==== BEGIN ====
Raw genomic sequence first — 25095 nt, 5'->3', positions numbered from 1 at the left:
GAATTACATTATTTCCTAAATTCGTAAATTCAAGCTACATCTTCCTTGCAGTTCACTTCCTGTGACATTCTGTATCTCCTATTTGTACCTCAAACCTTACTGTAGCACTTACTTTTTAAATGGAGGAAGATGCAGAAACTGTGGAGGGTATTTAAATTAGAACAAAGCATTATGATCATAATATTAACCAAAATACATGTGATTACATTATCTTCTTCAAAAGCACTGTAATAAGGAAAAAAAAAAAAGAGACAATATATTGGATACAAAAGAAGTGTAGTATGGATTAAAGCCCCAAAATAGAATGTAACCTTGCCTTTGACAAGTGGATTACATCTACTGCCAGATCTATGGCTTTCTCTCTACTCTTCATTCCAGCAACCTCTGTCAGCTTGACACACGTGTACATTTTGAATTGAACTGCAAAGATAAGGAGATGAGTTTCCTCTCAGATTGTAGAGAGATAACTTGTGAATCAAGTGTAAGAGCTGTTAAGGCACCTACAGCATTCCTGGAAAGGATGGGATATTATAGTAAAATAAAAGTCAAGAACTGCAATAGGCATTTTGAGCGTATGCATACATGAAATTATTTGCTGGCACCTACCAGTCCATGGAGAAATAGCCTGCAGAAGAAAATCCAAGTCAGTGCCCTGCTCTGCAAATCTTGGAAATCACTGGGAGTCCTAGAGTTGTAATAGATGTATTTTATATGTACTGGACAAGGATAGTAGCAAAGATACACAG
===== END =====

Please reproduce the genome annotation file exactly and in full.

Raw genomic sequence first — 25095 nt, 5'->3', positions numbered from 1 at the left:
GAATTACATTATTTCCTAAATTCGTAAATTCAAGCTACATCTTCCTTGCAGTTCACTTCCTGTGACATTCTGTATCTCCTATTTGTACCTCAAACCTTACTGTAGCACTTACTTTTTAAATGGAGGAAGATGCAGAAACTGTGGAGGGTATTTAAATTAGAACAAAGCATTATGATCATAATATTAACCAAAATACATGTGATTACATTATCTTCTTCAAAAGCACTGTAATAAGGAAAAAAAAAAAAGAGACAATATATTGGATACAAAAGAAGTGTAGTATGGATTAAAGCCCCAAAATAGAATGTAACCTTGCCTTTGACAAGTGGATTACATCTACTGCCAGATCTATGGCTTTCTCTCTACTCTTCATTCCAGCAACCTCTGTCAGCTTGACACACGTGTACATTTTGAATTGAACTGCAAAGATAAGGAGATGAGTTTCCTCTCAGATTGTAGAGAGATAACTTGTGAATCAAGTGTAAGAGCTGTTAAGGCACCTACAGCATTCCTGGAAAGGATGGGATATTATAGTAAAATAAAAGTCAAGAACTGCAATAGGCATTTTGAGCGTATGCATACATGAAATTATTTGCTGGCACCTACCAGTCCATGGAGAAATAGCCTGCAGAAGAAAATCCAAGTCAGTGCCCTGCTCTGCAAATCTTGGAAATCACTGGGAGTCCTAGAGTTGTAATAGATGTATTTTATATGTACTGGACAAGGATAGTAGCAAAGATACACAG